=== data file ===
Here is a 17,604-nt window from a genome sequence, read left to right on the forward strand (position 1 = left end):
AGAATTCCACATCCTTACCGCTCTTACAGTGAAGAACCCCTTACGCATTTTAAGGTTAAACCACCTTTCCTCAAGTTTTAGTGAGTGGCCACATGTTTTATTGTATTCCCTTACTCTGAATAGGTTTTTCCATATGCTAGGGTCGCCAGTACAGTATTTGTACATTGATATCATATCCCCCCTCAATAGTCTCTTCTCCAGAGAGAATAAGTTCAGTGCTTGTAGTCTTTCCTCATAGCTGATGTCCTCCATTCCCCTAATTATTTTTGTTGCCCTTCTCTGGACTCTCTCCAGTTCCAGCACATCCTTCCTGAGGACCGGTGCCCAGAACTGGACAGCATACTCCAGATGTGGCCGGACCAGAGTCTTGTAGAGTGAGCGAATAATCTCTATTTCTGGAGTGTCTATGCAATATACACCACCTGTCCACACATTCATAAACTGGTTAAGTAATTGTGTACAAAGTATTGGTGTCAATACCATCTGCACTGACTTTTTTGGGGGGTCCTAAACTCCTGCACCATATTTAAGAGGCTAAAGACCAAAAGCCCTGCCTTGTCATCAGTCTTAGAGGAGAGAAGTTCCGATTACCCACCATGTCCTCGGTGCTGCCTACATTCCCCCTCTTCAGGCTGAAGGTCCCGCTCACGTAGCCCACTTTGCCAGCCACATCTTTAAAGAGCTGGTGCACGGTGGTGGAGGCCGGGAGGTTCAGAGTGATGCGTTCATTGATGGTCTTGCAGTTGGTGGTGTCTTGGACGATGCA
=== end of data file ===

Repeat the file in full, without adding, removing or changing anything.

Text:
Here is a 17,604-nt window from a genome sequence, read left to right on the forward strand (position 1 = left end):
AGAATTCCACATCCTTACCGCTCTTACAGTGAAGAACCCCTTACGCATTTTAAGGTTAAACCACCTTTCCTCAAGTTTTAGTGAGTGGCCACATGTTTTATTGTATTCCCTTACTCTGAATAGGTTTTTCCATATGCTAGGGTCGCCAGTACAGTATTTGTACATTGATATCATATCCCCCCTCAATAGTCTCTTCTCCAGAGAGAATAAGTTCAGTGCTTGTAGTCTTTCCTCATAGCTGATGTCCTCCATTCCCCTAATTATTTTTGTTGCCCTTCTCTGGACTCTCTCCAGTTCCAGCACATCCTTCCTGAGGACCGGTGCCCAGAACTGGACAGCATACTCCAGATGTGGCCGGACCAGAGTCTTGTAGAGTGAGCGAATAATCTCTATTTCTGGAGTGTCTATGCAATATACACCACCTGTCCACACATTCATAAACTGGTTAAGTAATTGTGTACAAAGTATTGGTGTCAATACCATCTGCACTGACTTTTTTGGGGGGTCCTAAACTCCTGCACCATATTTAAGAGGCTAAAGACCAAAAGCCCTGCCTTGTCATCAGTCTTAGAGGAGAGAAGTTCCGATTACCCACCATGTCCTCGGTGCTGCCTACATTCCCCCTCTTCAGGCTGAAGGTCCCGCTCACGTAGCCCACTTTGCCAGCCACATCTTTAAAGAGCTGGTGCACGGTGGTGGAGGCCGGGAGGTTCAGAGTGATGCGTTCATTGATGGTCTTGCAGTTGGTGGTGTCTTGGACGATGCA